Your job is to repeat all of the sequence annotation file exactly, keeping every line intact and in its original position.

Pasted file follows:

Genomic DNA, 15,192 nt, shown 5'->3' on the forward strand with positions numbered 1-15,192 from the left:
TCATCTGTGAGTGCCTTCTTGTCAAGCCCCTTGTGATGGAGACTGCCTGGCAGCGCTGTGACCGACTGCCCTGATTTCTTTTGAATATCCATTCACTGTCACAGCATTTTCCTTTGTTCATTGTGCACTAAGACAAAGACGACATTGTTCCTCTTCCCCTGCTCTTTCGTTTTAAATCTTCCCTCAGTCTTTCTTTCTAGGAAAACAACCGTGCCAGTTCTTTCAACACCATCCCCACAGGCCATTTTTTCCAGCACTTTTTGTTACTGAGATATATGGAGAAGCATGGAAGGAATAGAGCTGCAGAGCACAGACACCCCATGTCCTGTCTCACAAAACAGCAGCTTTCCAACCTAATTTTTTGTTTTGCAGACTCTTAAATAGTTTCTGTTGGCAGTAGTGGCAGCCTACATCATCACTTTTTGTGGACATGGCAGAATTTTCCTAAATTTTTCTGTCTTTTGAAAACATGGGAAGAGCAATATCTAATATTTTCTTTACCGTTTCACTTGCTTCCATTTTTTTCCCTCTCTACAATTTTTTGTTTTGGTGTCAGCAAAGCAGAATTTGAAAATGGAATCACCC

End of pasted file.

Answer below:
Genomic DNA, 15,192 nt, shown 5'->3' on the forward strand with positions numbered 1-15,192 from the left:
TCATCTGTGAGTGCCTTCTTGTCAAGCCCCTTGTGATGGAGACTGCCTGGCAGCGCTGTGACCGACTGCCCTGATTTCTTTTGAATATCCATTCACTGTCACAGCATTTTCCTTTGTTCATTGTGCACTAAGACAAAGACGACATTGTTCCTCTTCCCCTGCTCTTTCGTTTTAAATCTTCCCTCAGTCTTTCTTTCTAGGAAAACAACCGTGCCAGTTCTTTCAACACCATCCCCACAGGCCATTTTTTCCAGCACTTTTTGTTACTGAGATATATGGAGAAGCATGGAAGGAATAGAGCTGCAGAGCACAGACACCCCATGTCCTGTCTCACAAAACAGCAGCTTTCCAACCTAATTTTTTGTTTTGCAGACTCTTAAATAGTTTCTGTTGGCAGTAGTGGCAGCCTACATCATCACTTTTTGTGGACATGGCAGAATTTTCCTAAATTTTTCTGTCTTTTGAAAACATGGGAAGAGCAATATCTAATATTTTCTTTACCGTTTCACTTGCTTCCATTTTTTTCCCTCTCTACAATTTTTTGTTTTGGTGTCAGCAAAGCAGAATTTGAAAATGGAATCACCC